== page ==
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Back in the day, Sports games were one of biggest genres you could have on a gaming platform. Sports have universal appeal, so a simulation of Sports activities is a great way to appeal to both casual and hardcore gamers alike. In the earlier generations, Sports games were ubiquitous, with many publishers releasing them on every console, from realistic re-creations, to simplified, arcade-like takes. Even the platform holders, Nintendo, Sega, Sony, and Microsoft had their own in-house line of first party sports titles. But around the mid-2000s, many companies, including the big 3, began dropping Sports franchises, as one company began exerting more and more control over the genre.

Electronic Arts was already the leader in Sports games at their height, but at the turn of the new gaming generation, they became downright monopolistic. Today EA holds the exclusive rights to all major Sports leagues in the US, with the exception of NBA and MLB, who's rights are held by Take-Two and Sony respectively. If you want Football games, Soccer, Hockey, or Mixed Martial Arts, well you better hope you like Madden and FIFA, because EA's your only option as far as licensed games go. So what happened? Why are Sports games reduced to such a limited choice compared to previous generations? I think it was a combination of factors. But for starters, in 2004, after a heated battle between EA's Madden, Mircosoft's NFL Fever and Sega's NFL 2k series, the NFL sold the exclusive license for games to EA, making them the sole developer of NFL titles. Which killed Microsoft's XSN franchise, and forced Sega to sell off Visual Concepts to Take-Two Interactive, who at least still keeps the NBA 2k series alive today.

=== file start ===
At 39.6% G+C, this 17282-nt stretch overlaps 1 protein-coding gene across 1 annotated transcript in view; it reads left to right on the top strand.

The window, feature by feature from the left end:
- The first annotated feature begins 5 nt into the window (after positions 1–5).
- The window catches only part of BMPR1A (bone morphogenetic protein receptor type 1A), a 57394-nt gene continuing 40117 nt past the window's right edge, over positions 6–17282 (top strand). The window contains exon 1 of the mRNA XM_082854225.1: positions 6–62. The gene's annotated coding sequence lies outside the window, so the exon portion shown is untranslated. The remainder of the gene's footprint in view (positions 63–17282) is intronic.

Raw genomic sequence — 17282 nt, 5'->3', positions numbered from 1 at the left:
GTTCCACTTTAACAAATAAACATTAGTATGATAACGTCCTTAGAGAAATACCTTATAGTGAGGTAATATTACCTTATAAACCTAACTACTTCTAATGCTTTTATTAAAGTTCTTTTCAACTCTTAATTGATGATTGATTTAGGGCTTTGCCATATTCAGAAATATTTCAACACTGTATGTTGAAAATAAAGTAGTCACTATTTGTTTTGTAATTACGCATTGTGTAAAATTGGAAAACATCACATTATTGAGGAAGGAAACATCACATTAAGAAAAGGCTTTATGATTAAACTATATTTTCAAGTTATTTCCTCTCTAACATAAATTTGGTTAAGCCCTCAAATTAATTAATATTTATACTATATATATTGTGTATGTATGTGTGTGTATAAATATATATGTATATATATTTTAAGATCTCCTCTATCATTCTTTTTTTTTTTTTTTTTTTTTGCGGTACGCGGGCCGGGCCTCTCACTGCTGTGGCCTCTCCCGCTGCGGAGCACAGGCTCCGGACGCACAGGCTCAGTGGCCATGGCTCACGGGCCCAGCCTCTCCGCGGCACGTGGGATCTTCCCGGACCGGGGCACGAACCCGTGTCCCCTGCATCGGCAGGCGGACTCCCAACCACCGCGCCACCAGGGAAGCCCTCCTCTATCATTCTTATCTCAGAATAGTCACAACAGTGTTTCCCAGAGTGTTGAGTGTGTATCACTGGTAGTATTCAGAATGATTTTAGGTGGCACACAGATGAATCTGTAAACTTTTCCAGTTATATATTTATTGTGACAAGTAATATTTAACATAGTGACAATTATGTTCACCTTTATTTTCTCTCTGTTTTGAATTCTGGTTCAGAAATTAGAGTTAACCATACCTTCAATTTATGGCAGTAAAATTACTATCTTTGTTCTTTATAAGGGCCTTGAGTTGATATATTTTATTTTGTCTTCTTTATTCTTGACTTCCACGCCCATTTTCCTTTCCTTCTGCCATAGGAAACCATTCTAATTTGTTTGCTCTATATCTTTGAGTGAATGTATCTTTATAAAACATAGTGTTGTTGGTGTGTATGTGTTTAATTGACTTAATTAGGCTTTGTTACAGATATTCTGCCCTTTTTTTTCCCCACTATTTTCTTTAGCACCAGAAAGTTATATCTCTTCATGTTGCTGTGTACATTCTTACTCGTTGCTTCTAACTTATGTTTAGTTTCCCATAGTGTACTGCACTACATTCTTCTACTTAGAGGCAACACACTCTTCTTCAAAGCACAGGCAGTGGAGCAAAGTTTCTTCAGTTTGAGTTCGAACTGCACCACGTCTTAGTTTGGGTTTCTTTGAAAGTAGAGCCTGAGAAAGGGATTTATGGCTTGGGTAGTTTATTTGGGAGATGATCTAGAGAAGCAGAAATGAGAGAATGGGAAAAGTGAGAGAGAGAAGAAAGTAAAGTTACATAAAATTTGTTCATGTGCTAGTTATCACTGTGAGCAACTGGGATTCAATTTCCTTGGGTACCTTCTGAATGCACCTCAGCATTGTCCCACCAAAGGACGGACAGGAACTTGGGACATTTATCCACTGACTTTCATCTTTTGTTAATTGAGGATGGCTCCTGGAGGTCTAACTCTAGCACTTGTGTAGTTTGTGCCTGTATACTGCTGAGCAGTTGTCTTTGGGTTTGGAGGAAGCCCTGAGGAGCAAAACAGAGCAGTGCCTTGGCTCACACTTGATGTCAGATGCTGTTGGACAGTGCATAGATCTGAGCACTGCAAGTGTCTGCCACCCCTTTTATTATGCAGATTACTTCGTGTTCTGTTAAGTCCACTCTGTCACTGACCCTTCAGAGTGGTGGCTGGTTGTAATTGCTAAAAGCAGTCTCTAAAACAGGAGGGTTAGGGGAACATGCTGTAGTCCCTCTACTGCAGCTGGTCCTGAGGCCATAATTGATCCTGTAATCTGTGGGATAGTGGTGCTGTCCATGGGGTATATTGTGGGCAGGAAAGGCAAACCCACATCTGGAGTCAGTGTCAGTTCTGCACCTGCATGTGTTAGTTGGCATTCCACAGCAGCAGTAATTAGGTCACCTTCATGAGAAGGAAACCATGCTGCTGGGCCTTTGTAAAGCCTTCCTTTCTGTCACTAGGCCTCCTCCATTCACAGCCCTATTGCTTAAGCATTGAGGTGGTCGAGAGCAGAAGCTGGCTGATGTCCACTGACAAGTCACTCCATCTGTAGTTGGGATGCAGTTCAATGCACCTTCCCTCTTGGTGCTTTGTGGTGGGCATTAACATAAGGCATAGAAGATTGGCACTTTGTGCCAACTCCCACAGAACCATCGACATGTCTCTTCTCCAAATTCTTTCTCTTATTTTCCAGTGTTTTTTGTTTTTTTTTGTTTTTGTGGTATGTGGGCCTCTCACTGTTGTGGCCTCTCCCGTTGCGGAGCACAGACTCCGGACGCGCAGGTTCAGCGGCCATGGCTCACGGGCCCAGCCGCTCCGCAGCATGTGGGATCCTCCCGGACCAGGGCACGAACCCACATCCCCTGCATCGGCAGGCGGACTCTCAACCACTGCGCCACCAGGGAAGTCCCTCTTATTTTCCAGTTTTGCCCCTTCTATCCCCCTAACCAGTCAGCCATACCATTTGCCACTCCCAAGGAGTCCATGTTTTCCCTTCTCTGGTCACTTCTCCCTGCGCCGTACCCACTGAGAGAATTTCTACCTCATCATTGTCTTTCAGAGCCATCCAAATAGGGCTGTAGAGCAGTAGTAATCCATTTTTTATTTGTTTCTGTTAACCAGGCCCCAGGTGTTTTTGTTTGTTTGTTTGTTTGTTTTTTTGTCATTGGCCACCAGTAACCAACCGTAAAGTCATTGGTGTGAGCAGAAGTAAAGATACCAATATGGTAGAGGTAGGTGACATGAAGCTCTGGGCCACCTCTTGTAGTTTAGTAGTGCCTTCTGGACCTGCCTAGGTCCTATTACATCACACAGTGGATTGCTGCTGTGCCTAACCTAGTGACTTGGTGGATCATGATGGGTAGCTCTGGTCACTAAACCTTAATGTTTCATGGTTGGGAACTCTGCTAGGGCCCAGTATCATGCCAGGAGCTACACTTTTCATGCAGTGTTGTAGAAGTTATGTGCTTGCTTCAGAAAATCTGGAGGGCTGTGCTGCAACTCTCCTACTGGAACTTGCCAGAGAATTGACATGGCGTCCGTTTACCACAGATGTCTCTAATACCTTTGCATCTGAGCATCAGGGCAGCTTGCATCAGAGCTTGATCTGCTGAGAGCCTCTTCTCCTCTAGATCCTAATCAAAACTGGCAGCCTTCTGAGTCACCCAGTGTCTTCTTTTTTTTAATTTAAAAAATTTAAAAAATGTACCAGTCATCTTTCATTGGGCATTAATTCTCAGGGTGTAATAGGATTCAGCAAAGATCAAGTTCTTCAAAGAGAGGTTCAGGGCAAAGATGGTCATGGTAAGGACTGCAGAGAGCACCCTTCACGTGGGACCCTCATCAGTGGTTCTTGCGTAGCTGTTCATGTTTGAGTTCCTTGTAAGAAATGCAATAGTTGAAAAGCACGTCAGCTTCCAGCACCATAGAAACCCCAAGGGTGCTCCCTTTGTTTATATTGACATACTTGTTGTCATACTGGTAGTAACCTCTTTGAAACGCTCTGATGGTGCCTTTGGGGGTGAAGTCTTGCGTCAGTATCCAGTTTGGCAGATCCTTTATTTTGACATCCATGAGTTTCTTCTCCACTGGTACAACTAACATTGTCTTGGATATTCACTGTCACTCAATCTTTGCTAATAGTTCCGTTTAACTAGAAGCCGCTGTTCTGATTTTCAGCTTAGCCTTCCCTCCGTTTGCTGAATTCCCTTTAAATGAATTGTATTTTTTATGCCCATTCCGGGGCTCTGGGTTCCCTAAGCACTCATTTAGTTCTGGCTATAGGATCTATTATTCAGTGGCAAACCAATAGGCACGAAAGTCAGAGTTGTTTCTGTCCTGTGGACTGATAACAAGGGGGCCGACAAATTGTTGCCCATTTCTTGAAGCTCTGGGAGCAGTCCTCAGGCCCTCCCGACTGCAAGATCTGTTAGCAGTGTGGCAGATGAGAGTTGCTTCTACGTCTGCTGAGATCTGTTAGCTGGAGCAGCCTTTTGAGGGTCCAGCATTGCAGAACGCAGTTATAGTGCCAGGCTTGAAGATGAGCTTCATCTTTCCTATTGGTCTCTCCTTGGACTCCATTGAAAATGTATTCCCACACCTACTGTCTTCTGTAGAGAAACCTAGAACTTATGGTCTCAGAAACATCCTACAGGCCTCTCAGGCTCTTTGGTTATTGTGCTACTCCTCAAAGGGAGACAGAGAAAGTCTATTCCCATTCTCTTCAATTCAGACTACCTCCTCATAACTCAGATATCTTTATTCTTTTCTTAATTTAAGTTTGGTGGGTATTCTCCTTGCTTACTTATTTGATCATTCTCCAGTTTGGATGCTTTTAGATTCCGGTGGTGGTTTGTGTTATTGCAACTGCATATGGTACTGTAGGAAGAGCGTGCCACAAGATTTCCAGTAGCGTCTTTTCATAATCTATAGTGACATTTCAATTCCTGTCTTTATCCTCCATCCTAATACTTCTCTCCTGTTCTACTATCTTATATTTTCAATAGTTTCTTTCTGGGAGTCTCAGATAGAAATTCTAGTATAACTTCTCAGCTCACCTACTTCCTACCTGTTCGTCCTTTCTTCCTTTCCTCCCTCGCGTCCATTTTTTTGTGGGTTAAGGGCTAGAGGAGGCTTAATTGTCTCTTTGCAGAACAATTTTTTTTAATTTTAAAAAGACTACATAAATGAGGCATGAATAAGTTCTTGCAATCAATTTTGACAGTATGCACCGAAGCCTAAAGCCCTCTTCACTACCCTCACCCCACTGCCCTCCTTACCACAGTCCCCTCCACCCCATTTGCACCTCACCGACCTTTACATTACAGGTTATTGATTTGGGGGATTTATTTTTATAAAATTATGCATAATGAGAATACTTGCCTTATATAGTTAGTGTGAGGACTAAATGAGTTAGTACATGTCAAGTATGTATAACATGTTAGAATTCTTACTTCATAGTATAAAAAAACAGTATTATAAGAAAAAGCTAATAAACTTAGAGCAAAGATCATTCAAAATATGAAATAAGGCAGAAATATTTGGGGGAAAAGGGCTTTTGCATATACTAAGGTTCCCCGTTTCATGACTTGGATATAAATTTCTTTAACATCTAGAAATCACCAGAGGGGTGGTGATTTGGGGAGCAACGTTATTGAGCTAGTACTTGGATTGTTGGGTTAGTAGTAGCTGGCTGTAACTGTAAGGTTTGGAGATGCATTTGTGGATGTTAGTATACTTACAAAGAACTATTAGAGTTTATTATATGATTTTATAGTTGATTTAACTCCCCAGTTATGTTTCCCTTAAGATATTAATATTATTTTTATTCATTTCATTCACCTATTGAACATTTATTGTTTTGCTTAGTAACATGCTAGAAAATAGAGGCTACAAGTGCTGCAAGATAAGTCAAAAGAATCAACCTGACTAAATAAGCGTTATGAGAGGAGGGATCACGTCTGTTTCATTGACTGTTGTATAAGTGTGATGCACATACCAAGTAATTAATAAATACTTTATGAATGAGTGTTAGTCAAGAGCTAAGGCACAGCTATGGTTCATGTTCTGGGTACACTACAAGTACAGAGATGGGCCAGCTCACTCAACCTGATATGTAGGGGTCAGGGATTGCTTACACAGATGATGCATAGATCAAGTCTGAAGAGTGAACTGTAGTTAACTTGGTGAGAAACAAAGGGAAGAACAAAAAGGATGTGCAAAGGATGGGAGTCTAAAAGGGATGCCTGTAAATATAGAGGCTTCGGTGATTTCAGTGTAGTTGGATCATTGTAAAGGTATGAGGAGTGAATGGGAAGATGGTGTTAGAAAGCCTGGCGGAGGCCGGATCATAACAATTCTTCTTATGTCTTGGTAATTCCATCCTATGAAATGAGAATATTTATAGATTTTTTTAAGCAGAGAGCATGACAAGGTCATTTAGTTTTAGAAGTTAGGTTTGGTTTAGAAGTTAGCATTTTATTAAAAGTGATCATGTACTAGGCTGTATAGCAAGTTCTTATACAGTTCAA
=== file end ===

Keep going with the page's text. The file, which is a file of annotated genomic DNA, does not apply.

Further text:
Second, the costs to produce high-end sports titles has increased significantly, as did the cost to license all the popular Sports leagues, shutting out many smaller studios and publishers who want to make Sports titles. As such, only EA has the money to afford all these Sports leagues under their belt, with Sony and 2K handling Baseball and Basketball if you're into those. You can still make a sports game on a small budget, but you likely won't be getting bleeding edge graphics or popular names for your game. The best way for smaller teams and indies to make Sports games now, is with Arcade sports, which is what I think is the future of Sports games now. You can make your own rules there, and don't have to worry about licensing and accuracy for the Sports leagues. Rocket League pretty much took Soccer, and replaced the real life players, with Driving mechanics, and it was a massive success.

What baffles me though, is that in an era of Live serivice games, and on-gowing patches and updates. The few publishers releasing big-budget Sports games today refuse to use that business model on the one genre where it actually makes sense. Selling yearly versions of the same game with slightly altered stats is an archaic practice in the digital age, when all that stuff can just be handled though software updates. But how else would they be able to sell you graphics that look marginally better than last year's game for $60? /s.